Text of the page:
In the span of just a few years, Volvo has basically had a complete makeover. Once known for understated design and safety, the 91-year old automaker has been upping its game from a design and luxury standpoint, a move precipitated by Volvo’s sale to Chinese automaker Geely (0175.HK) back in 2010, which wanted to push Volvo as a prestige marque.
The award-winning XC90 SUV kicked it all off four years ago, but the two younger siblings of the XC90 are getting even more praise. The XC60 was named World Car of the Year in New York this year, with the last of the trio, the all-new XC40, snagging European Car of the Year honors in Geneva.
The XC40 is huge release for Volvo, as it competes in the hyper-competitive luxury crossover/compact SUV space. Rick Newman and I tested out the XC40 in R-Design trim (which is sandwiched between the base Momentum and top tier Inscription trim lines). In addition to great design and unique features, it’s what Volvo’s doing on the ownership front that could make this car a big hit. We’ll have more on that later.
Is that a Volvo?
Despite it being the ‘baby’ SUV in Volvo’s range, we found the styling to be quite muscular for an entry-level model. Volvo seems to be betting the youthful styling will appeal to younger, millennial buyers, while keeping the more conservative styling of the higher-up models for older buyers and those with families.
The aggressive, youthful appearance is apparent with the stout front end and grill, high belt line, and bulging wheel arches. The car is rather compact, but it all comes together nicely with a taut hatch with angular, Volvo-esque tail lights. It’s a rather handsome car, and one that got a surprising amount of looks from people on the street. It really looks different than anything else in its class, and that is a massive plus in this segment.
Creature comforts, updated
The interior is a another big statement for Volvo in its conquest to steal buyers of German rivals like BMW (BMW.DE), Mercedes (DAI.DE), and Audi (VOW.DE). Let’s start with that large touchscreen display, mounted vertically in the dash. It handles everything: audio, navigation, car settings, climate control and more. Volvo calls it Sensus control, and for the most part it worked just fine. The high-res screen rendered everything clearly, and touchscreen response was solid. Volvo is seeing the future here, making the car function like a smartphone (aping Tesla’s Model S and Model X center stack layout).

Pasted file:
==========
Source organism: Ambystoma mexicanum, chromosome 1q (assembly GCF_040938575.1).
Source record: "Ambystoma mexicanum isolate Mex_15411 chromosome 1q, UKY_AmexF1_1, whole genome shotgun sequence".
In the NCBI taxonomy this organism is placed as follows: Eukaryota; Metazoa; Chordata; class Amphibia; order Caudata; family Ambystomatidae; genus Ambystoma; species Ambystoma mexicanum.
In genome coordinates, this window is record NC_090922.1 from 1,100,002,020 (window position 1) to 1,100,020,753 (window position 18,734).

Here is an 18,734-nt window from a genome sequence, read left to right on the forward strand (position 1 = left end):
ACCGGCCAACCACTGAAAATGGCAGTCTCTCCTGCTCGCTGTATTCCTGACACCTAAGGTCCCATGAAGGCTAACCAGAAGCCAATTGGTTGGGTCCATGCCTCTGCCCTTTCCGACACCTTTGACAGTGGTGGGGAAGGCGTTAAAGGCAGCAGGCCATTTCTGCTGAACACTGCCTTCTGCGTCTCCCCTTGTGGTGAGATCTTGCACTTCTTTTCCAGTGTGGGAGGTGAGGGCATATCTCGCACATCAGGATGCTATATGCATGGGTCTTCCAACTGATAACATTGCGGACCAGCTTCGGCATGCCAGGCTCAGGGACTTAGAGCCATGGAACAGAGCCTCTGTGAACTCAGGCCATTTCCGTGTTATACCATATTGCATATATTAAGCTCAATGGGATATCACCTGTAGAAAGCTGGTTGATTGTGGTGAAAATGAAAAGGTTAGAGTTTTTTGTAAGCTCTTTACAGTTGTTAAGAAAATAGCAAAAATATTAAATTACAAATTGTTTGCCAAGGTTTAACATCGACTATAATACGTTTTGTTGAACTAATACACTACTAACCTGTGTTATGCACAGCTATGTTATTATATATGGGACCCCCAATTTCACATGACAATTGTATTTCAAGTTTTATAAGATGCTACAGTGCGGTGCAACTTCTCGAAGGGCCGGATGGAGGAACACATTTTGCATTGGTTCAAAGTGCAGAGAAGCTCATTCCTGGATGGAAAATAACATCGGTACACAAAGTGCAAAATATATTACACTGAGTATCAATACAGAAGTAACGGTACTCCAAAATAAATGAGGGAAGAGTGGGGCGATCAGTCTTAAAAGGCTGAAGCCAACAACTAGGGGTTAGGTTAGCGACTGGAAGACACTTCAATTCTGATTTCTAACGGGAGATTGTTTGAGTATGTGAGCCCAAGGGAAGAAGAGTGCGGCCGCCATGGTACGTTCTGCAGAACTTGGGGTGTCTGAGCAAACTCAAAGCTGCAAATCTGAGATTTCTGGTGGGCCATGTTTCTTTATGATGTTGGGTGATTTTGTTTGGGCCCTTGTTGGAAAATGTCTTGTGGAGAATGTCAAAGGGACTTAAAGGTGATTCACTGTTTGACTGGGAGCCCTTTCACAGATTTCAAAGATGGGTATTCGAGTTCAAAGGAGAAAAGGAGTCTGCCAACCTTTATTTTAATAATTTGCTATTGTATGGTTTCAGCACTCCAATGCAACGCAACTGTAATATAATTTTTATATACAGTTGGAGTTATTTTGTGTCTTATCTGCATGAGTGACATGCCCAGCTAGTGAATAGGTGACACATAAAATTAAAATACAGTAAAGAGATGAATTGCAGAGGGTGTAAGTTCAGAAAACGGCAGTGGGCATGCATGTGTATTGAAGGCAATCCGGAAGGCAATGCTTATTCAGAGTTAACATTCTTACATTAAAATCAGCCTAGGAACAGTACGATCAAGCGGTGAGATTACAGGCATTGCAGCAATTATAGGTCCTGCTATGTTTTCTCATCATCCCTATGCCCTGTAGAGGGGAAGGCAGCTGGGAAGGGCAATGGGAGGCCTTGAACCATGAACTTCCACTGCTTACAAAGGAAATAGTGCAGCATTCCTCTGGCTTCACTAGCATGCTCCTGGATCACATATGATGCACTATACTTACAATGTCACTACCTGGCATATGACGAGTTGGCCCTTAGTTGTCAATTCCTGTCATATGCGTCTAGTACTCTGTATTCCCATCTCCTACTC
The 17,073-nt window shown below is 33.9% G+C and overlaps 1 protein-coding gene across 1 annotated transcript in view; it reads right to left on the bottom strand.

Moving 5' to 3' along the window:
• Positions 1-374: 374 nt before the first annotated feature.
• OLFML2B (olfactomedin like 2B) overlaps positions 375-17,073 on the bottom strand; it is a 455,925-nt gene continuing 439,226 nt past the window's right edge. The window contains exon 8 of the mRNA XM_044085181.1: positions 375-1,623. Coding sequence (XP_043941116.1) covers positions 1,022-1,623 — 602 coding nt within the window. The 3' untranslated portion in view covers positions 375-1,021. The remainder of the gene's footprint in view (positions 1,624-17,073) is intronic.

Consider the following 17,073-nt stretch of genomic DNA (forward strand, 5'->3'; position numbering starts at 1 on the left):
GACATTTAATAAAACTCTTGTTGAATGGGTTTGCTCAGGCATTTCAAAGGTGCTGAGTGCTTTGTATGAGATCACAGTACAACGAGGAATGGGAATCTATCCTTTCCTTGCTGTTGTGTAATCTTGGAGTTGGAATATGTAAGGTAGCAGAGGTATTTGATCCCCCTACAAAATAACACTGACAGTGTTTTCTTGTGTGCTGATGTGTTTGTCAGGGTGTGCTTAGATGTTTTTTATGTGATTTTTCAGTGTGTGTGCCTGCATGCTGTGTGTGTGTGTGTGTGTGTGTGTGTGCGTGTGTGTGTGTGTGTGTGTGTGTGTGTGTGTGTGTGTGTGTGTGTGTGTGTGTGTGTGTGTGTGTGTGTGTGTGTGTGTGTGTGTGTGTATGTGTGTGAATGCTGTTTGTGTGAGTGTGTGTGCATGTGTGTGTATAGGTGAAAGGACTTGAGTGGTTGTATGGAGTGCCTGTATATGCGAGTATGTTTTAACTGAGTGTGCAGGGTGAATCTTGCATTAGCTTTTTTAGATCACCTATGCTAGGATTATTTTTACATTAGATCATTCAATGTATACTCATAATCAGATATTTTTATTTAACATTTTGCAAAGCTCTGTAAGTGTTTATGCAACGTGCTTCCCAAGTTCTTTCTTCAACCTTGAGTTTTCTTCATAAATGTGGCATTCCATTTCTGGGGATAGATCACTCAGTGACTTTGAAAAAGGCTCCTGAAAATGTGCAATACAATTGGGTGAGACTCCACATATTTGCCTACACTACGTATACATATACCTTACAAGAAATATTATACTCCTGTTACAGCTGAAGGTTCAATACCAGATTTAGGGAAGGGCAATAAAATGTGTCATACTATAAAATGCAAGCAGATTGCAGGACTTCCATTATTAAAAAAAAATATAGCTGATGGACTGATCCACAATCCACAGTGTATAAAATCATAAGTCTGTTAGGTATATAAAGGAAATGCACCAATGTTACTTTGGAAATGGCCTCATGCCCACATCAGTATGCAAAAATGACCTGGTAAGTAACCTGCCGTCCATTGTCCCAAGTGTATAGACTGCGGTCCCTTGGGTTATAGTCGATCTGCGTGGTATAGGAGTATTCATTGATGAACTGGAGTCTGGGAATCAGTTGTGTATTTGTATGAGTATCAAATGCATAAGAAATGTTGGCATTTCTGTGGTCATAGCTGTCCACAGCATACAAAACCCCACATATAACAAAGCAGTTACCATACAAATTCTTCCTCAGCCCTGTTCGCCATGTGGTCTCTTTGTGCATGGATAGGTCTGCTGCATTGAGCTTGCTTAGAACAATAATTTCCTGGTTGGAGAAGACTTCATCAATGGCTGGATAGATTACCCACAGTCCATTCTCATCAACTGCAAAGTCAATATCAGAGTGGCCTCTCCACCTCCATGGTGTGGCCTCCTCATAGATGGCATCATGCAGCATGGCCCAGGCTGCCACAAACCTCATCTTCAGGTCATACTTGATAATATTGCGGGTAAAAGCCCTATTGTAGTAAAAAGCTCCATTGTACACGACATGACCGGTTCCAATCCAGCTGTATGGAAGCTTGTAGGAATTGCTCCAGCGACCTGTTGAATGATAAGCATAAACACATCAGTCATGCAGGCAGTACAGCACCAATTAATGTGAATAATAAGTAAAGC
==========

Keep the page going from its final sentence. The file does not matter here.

Under the dashboard hood, all gauges were digital and clear, with the right amount of display info. My only niggle here was that the screen didn’t seem as high-resolution as the one in the center stack, but perhaps it was just my vantage point.
Fit and finish in the cabin was excellent. We loved the seats with the R-Design’s nubuck inserts that kept us in place during spirited driving. The dashboard itself was wrapped in soft touch materials, with special R-Design metal inserts in place. The steering wheel was leather wrapped and had the right amount of heft to it.
Rick Newman and I were fans of Volvo’s ingenuity with space and utility in the cabin. See our video above for more.
Engine and drivetrain
Under the hood, all XC40s come with a 2.0L turbocharged I-4 pumping out 248-hp and 258 lb-ft of torque to all four wheels. This engine, coupled with its 8-speed automatic transmission, made this CUV surprisingly quick off the line, especially in dynamic mode. With a 0-60 time of 6.2 seconds, it’s quicker than a Porsche Macan outfitted with its turbo 4-cylinder.
Volvo intends to introduce a front-wheel drive XC40 paired with a 187-hp 4-cylinder engine later this year.
Care by Volvo—the XC40’s Trojan Horse
Perhaps nothing else in the XC40, will push the needle farther with consumers than something that actually isn’t physically part of the car — the Care by Volvo subscription ownership plan.
Meant to target younger buyers and urban/suburban types who want to “own” a car without many of the trappings, Volvo is offering the XC40 for $600 a month (in Momentum trim) in an all-in type of lease program. This payment includes all lease fees, taxes, insurance (yes, you heard that right), and maintenance, including wear-and-tear items like brakes, tires, wipers, etc.
Buyers pick up the car at the local dealership, but otherwise have no other interaction with the dealer, except for when it’s time to service the car. Befitting a certain type of consumer, everything is handled through the Volvo website and mobile app.
The Care plan is for two years, but after one year, buyers can swap into a different car if they choose (which would then restart the two-year period). Currently the only models on offer are the XC40 in Momentum trim ($600) and R-Design trim ($700), but the new V60 wagon will be coming soon.
Rick and I believe this is the Trojan Horse for the XC40. This unique ownership plan will likely get more drivers in the seats of these cars, since ‘ownership’ is such a simple endeavor. We’re already hearing that Volvo’s ship date for Care vehicles is etting pushed out, likely because demand is so high.
Our tester, in R-Design trim, came in at $45,835 and included options like the Premium package ($900), Vision Package ($1,100), Advanced Package ($995), upgraded paint, panoramic roof, 20” wheels, and a premium Harman Kardon sound system.